Even in recent times, with the Catholic Church—it’s not a secret. We have had back and forth, with people saying, you know, these are individuals who did this… But we have sorted the matter. I am happy and I am grateful and thankful to those senior people who have had a hand in it and who have helped to put us on a good course. It’s a good thing.
Well, there are others who are still struggling with trying to understand their responsibility and they are still on the course of trying to create problems for us around that. They have been doing that for the last 23 years now. But they won’t stop us making progress. They won’t. It doesn’t matter how powerful they think they are.
We have victims here, and they turn around and blame the victims for the problems they caused them—those who haven’t apologised. But they haven’t even recognised.
We are not asking for money. We don’t ask for money. There’s no money to compensate the lives of our one million people that were taken during this genocide. It’s the truth that we are after, the truth that allows people to live their full lives going forward.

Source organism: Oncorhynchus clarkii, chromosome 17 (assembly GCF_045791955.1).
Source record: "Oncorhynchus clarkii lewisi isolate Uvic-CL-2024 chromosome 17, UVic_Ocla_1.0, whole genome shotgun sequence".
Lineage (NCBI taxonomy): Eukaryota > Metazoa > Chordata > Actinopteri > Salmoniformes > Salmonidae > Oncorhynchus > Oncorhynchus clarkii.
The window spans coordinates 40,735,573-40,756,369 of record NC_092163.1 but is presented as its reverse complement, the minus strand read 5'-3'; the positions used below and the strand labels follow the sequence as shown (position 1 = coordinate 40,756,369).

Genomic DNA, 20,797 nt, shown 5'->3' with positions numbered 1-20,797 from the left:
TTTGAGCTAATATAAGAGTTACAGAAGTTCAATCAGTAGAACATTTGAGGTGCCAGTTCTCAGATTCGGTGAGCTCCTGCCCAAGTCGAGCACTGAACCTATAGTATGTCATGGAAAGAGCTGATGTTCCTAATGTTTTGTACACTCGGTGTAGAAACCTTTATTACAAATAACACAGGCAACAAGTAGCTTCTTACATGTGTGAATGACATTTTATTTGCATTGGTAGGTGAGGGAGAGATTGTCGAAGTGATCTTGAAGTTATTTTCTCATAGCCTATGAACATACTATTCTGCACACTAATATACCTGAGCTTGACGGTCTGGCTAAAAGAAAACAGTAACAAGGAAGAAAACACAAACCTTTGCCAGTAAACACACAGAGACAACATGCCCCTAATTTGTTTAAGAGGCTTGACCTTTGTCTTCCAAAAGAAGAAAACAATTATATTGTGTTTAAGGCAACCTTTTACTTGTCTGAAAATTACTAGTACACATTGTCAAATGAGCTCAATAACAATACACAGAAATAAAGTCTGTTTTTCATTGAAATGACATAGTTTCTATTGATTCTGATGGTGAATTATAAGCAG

So for the time being, we shall live with that. But there is always going to be a cut-off point. There is where a line gets to be drawn and you can’t just manipulate people’s lives as you wish. You can’t.
I think this is also something we got from this tragedy. The tragedy that took the lives of our people maybe came with a silver lining, and that is it made us better people. We have more solid beliefs, and the past is the past; there’s nothing we can do about the past. But there is always something we can do for the present and for our future. And we will do it.
So those people who were targeted will never be targeted again and even others won’t. Those who weren’t targeted in the past, won’t be targeted in the future. It’s about not targeting anybody in the future. Meaning that we are all Rwandans that deserve our country and our lives, just like everyone else in this world.
We look forward to maintaining the course on which we are, to rebuild our lives and our nation.
Thank you, Moussa, for representing our African continent that we are so connected to, and work with, and want to work with, not only to improve our country but, if we can do anything, even make a bit of a contribution to improve the lives of our brothers and sisters across Africa, count on us.